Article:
So, I sat through the NBC Law and Order: SVU episode that I wrote about yesterday. There are immediately some very large problems, but they’re the same problems that most shows exhibit when trying to portray Rroma people.
The title itself “Lost Traveler” isn’t too problematic, but from that moment on, stereotypes abound.
The mother is a fortune teller who has a crystal ball on the dining room table.
One of the police officers says things like “we know you’re thieves” and “you’re not even gonna lie to us?” without any challenge from the other detectives or characters.
The Rom Baro (not as I read in the review, Rom Bro!) is a mean hard ass mafia-style mansion-living white guy.
The Rroma pay tithes to him for “protection” and if they don’t, they’re punished.
The jerk detective says (towards the end) “next time someone tells you how these people are, believe them”.
Perhaps these seem small transgressions to you? I don’t really know. Perhaps you think I’m over-reacting, after all it was the white girls who killed the gypsy boy. That’s something that happens in real life all the time.
I do commend NBC for attempting to show the realities of the discrimination Rroma face—but I’m not sure they did a great job showing the truth of the situation without resorting to stereotypes (such as a fortune-telling mother, or ‘Rom-Baro’ who is mafia-esque).
I don’t claim to know American Rom culture—but these people were supposedly “Hungarian Rroma”. I am, at least in part, Hungarian Rroma. I have never heard the term “Rom Baro” and wikipedia has four lines to say on the matter, all sourced from rather dubious places.
Growing up we had a Baro or a Baro Rom (big man). To call him a Rom Baro would be a “man big”, which just seems wrong. Of course, I can’t say for certain—maybe there’s a reason for it, but I’ve never heard it before until this show. Even Ronald Lee’s dictionary of Kalderas (American) - English does not list a Rom Baro (instead lists either Baro alone (ie: Toma si o Baro ando Chikago - Tom is the honcho in Chicago), or Baro Shato (big shot, super honcho). But, these semantics aren’t really the issue I have with these types of show.
Even when they attempt to do us a “favour” by attempting to portray our culture in a good light, it’s riddled with stereotypes and discrimination.
The fact that the Rroma were called thieves, liars, and beggars without any kind of recourse. When they went to the bike shop and told the guy “we KNOW it’s stolen” why? because he’s a ‘gypsy’.
When they went to the woods and the ‘gypsy’ camp was there with rather pathetic and ineffectual people draped over various… seats (? I guess) … with stereotypical accordion music playing (that did not sound Rroma to me).
I also disliked the idea of ‘Italian Mafia’ style Brooklyn Rroma. The Rom-Baro requiring tithes in order to provide protection. His large mansion filled with non-Rroma things. His mafia-esque voice and intonation. His lack of Romani language in dealing with his own people—who allegedly could speak Rroma. He never once used a word. How hard would it be for the actor to learn a phrase such as “daštilas pe ka vou te phenel xoxajmata”? (maybe he was telling lies)…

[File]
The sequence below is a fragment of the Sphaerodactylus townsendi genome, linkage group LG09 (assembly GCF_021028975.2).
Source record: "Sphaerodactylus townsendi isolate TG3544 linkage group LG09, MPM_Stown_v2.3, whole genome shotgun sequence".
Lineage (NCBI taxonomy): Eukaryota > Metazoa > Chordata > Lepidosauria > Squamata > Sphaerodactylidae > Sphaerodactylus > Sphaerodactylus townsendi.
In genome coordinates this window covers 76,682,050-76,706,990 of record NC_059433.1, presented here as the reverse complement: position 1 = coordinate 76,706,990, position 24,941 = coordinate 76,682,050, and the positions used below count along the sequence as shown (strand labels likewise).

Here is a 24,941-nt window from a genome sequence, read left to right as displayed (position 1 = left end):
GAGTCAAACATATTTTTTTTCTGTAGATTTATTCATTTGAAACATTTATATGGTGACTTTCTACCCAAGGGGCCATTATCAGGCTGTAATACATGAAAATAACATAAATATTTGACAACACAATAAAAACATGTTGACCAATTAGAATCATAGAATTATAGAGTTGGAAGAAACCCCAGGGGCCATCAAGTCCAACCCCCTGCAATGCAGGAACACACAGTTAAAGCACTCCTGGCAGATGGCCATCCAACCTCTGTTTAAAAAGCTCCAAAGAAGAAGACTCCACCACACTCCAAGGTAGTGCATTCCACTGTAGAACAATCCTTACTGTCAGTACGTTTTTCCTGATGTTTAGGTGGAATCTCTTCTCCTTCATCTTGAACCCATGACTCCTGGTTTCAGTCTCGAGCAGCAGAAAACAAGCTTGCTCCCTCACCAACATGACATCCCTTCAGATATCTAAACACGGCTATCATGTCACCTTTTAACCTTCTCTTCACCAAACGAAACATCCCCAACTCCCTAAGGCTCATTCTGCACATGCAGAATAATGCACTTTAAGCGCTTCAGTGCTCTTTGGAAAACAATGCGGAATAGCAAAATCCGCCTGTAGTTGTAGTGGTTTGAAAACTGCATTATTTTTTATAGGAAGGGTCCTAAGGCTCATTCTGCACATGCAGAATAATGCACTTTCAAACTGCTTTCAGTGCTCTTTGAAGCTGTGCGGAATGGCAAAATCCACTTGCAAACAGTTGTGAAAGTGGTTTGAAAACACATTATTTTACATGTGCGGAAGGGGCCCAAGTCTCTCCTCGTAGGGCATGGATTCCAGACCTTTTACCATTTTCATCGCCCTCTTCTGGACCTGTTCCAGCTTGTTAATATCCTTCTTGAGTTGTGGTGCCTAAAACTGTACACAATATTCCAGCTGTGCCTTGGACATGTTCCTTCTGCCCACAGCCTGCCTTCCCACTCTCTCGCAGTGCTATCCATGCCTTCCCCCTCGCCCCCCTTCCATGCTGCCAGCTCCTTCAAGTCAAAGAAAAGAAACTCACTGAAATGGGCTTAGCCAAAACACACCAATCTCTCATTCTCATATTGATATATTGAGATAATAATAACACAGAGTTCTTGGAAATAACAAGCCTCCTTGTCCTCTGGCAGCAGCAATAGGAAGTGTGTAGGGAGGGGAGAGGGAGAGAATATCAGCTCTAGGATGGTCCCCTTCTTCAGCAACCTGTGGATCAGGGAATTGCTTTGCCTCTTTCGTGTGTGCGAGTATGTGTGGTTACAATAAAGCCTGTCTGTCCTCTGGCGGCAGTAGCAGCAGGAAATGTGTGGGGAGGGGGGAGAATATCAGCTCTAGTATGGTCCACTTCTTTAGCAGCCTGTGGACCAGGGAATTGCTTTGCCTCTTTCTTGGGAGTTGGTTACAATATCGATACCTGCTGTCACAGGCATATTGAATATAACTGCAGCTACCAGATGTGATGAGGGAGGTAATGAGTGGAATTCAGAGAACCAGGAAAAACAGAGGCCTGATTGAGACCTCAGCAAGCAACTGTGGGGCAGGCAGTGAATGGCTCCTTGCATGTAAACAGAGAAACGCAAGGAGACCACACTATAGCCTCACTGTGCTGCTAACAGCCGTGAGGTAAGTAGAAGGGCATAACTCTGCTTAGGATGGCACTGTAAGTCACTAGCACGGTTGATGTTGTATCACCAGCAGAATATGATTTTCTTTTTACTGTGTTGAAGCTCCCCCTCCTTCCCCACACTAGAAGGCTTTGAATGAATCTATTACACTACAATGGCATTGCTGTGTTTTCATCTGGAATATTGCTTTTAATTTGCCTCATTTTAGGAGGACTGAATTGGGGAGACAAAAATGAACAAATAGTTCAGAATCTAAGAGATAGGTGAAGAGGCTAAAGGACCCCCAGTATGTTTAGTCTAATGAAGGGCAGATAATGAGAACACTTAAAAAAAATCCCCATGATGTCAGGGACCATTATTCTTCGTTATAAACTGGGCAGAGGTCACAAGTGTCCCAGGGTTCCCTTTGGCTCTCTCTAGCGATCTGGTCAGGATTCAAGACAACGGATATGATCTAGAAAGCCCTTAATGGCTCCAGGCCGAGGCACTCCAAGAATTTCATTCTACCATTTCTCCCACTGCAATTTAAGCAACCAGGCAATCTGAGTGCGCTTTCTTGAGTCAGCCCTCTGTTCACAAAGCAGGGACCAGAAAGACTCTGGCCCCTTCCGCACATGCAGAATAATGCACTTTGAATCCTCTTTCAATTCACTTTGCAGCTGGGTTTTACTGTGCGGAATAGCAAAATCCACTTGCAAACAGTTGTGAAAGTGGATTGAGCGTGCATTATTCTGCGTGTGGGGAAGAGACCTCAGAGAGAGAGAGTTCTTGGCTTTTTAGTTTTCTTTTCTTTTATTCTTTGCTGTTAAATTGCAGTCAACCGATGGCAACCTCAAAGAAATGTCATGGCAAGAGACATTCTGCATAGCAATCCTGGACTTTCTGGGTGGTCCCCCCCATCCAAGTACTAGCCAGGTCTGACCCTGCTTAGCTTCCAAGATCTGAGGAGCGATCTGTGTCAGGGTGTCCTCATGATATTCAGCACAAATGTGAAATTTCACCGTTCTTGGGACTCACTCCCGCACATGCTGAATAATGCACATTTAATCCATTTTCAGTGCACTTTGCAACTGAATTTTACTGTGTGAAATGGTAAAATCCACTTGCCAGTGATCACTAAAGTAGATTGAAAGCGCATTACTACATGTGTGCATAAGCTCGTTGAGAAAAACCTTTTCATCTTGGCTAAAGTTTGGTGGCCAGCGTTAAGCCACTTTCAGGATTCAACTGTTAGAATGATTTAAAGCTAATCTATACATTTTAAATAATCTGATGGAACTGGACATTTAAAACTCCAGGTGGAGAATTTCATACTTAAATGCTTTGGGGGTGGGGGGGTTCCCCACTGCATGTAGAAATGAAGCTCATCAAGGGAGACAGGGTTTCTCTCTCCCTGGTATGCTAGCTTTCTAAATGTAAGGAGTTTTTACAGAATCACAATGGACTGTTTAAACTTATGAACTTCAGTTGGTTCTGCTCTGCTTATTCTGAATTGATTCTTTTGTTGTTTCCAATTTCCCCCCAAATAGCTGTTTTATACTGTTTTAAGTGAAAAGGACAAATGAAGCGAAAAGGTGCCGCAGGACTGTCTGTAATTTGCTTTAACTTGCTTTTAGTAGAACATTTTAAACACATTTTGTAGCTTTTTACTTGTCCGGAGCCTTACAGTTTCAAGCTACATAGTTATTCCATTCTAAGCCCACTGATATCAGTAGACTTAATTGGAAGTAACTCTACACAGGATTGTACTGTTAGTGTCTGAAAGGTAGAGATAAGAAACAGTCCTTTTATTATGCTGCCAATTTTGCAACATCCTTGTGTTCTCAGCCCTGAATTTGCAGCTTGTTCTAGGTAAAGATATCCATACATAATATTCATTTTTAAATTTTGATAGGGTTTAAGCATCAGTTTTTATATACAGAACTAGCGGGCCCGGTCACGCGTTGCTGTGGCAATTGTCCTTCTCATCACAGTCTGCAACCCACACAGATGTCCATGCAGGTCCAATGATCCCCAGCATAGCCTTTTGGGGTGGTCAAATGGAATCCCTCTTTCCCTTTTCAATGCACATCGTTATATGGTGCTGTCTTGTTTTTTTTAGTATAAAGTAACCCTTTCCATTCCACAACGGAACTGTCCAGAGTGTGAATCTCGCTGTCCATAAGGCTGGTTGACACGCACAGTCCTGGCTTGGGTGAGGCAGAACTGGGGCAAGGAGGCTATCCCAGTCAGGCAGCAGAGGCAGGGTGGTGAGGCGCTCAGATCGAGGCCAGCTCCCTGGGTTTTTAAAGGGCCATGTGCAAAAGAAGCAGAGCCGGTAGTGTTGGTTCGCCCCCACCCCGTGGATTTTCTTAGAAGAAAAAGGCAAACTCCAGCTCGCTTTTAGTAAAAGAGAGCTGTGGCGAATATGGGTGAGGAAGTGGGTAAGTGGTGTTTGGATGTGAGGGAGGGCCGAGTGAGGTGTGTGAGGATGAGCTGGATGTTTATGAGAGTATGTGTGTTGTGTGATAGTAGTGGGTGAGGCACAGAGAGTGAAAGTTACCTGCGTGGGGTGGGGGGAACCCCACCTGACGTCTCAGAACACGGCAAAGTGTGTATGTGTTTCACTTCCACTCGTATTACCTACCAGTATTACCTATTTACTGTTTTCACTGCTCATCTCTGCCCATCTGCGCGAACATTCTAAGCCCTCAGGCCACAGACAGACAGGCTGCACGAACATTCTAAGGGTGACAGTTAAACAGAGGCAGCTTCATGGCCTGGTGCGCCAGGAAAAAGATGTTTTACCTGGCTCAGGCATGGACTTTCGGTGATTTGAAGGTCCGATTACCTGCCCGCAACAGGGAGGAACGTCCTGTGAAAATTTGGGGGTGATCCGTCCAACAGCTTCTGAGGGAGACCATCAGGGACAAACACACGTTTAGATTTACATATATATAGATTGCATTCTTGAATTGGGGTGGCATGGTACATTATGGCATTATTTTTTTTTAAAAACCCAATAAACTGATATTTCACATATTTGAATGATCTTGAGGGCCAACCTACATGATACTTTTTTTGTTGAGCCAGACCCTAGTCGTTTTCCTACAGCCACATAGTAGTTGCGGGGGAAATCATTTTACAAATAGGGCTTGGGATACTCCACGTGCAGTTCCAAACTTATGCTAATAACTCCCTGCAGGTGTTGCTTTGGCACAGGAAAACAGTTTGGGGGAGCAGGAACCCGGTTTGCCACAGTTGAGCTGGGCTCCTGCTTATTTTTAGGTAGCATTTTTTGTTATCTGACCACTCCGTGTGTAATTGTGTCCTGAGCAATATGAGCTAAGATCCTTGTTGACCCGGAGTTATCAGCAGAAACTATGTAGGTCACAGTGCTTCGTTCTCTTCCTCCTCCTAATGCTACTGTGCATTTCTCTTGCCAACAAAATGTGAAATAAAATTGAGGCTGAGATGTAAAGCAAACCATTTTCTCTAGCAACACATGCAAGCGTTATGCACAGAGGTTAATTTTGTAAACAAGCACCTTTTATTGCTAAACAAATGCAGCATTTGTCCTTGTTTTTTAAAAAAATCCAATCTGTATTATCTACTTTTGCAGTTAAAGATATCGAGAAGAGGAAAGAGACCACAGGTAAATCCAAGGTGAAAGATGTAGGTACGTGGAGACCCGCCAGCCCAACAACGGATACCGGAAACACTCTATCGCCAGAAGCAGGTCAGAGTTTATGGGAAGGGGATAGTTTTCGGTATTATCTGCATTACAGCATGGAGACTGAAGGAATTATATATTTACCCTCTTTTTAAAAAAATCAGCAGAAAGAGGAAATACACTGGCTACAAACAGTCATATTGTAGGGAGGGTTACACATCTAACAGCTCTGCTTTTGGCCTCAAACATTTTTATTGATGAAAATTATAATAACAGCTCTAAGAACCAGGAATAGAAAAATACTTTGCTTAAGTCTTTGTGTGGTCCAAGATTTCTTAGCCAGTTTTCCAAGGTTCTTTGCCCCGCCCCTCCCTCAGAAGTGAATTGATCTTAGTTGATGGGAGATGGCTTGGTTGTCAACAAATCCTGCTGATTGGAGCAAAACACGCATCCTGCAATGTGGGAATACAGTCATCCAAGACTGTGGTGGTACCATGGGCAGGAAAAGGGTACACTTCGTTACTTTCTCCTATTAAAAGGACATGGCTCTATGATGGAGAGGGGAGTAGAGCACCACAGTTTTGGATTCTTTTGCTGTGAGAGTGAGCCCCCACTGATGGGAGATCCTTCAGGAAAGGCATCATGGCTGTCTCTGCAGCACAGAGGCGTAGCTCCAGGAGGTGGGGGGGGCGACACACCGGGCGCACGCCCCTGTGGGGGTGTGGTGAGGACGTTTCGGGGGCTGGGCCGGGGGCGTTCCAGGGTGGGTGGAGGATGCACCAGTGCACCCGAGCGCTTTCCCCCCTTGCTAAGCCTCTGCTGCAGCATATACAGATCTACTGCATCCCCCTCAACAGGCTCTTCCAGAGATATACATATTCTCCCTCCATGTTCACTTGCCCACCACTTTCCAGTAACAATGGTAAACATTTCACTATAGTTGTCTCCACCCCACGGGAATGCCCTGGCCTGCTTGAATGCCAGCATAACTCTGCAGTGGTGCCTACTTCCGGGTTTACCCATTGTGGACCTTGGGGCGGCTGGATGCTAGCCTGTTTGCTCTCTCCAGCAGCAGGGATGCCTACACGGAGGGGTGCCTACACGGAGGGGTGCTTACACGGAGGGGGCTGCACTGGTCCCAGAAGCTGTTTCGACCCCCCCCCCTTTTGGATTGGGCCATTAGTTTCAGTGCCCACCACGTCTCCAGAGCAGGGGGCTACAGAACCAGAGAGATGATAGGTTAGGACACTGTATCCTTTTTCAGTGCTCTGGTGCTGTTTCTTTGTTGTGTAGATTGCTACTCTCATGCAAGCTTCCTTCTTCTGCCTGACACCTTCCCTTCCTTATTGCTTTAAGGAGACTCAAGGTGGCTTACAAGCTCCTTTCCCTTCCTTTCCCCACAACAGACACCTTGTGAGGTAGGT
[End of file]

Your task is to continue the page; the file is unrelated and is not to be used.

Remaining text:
It just seems as though the researchers for the show failed to do any proper research—instead relying on the wikipedia version of Rroma life, peppered with stereotypical nuances and statements.
[I tried to send a letter to NBC—strangely enough I get a server error. REALLY? COINCIDENCE? Bah!]
I remember years ago, watching an episode of the TV show House that featured a Rroma boy whose family purposefully obscured relevant medical information, etc, because they were “gypsies” who didn’t trust an outsider doctor. I remember being so confused - I was a teenager, and pretty impressionable, and on the one hand ANY representation of other Rroma people was something of a revelation for me, but on the other hand, it was… just really, really badly researched and offensive. (I have a love/hate relationship with the character Esmerelda for similar reasons.)
I’ve noticed a few people reading/reblogging/etc my posts here because they’re interested in writing about Rroma people and characters in their own fiction (?) works… and I have nothing against gadje who want to write about Rroma people, but I urge them to read this, and really put thought and compassion and effort into their understandings and writings on Rroma and other Walking People. We don’t need another Esmerelda, we don’t need portrayals like the ones on House and SVU. Why not learn about and support the creative efforts of real Rroma and other Walking People who are artists, musicians, and writers? There are so many of us out here, speaking our own truths about our lives and communities and cultures and histories! There’s really no excuse for relying on ignorant stereotypes about us in writing.
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- gentlemansspongebag said: Fiance and I live in America, and he and his family have NEVER mentioned anything like this “Rom Baro” to me. They don’t pay tithes to anyone, either. So that definitely sounds like another false stereotype.
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